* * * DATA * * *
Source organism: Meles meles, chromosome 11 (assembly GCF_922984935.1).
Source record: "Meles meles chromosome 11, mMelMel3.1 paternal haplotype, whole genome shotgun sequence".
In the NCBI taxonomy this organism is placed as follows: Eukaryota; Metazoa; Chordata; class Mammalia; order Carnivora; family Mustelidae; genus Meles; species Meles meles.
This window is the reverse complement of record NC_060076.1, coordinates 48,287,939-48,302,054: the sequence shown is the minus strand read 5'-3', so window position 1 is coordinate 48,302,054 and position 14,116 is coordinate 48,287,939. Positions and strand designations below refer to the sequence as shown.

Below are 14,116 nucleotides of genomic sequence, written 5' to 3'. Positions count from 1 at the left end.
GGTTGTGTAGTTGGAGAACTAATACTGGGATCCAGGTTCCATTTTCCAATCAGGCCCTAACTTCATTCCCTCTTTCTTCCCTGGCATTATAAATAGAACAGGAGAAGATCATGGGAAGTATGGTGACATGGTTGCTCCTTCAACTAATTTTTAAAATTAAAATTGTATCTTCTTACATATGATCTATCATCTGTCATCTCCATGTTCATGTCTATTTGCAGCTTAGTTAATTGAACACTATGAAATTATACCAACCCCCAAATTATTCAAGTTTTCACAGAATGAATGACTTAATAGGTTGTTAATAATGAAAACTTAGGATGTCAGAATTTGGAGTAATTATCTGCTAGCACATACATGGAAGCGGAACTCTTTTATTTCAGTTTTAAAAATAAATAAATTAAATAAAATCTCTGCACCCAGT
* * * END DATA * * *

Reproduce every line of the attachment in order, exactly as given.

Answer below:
Source organism: Meles meles, chromosome 11 (assembly GCF_922984935.1).
Source record: "Meles meles chromosome 11, mMelMel3.1 paternal haplotype, whole genome shotgun sequence".
In the NCBI taxonomy this organism is placed as follows: Eukaryota; Metazoa; Chordata; class Mammalia; order Carnivora; family Mustelidae; genus Meles; species Meles meles.
This window is the reverse complement of record NC_060076.1, coordinates 48,287,939-48,302,054: the sequence shown is the minus strand read 5'-3', so window position 1 is coordinate 48,302,054 and position 14,116 is coordinate 48,287,939. Positions and strand designations below refer to the sequence as shown.

Below are 14,116 nucleotides of genomic sequence, written 5' to 3'. Positions count from 1 at the left end.
GGTTGTGTAGTTGGAGAACTAATACTGGGATCCAGGTTCCATTTTCCAATCAGGCCCTAACTTCATTCCCTCTTTCTTCCCTGGCATTATAAATAGAACAGGAGAAGATCATGGGAAGTATGGTGACATGGTTGCTCCTTCAACTAATTTTTAAAATTAAAATTGTATCTTCTTACATATGATCTATCATCTGTCATCTCCATGTTCATGTCTATTTGCAGCTTAGTTAATTGAACACTATGAAATTATACCAACCCCCAAATTATTCAAGTTTTCACAGAATGAATGACTTAATAGGTTGTTAATAATGAAAACTTAGGATGTCAGAATTTGGAGTAATTATCTGCTAGCACATACATGGAAGCGGAACTCTTTTATTTCAGTTTTAAAAATAAATAAATTAAATAAAATCTCTGCACCCAGT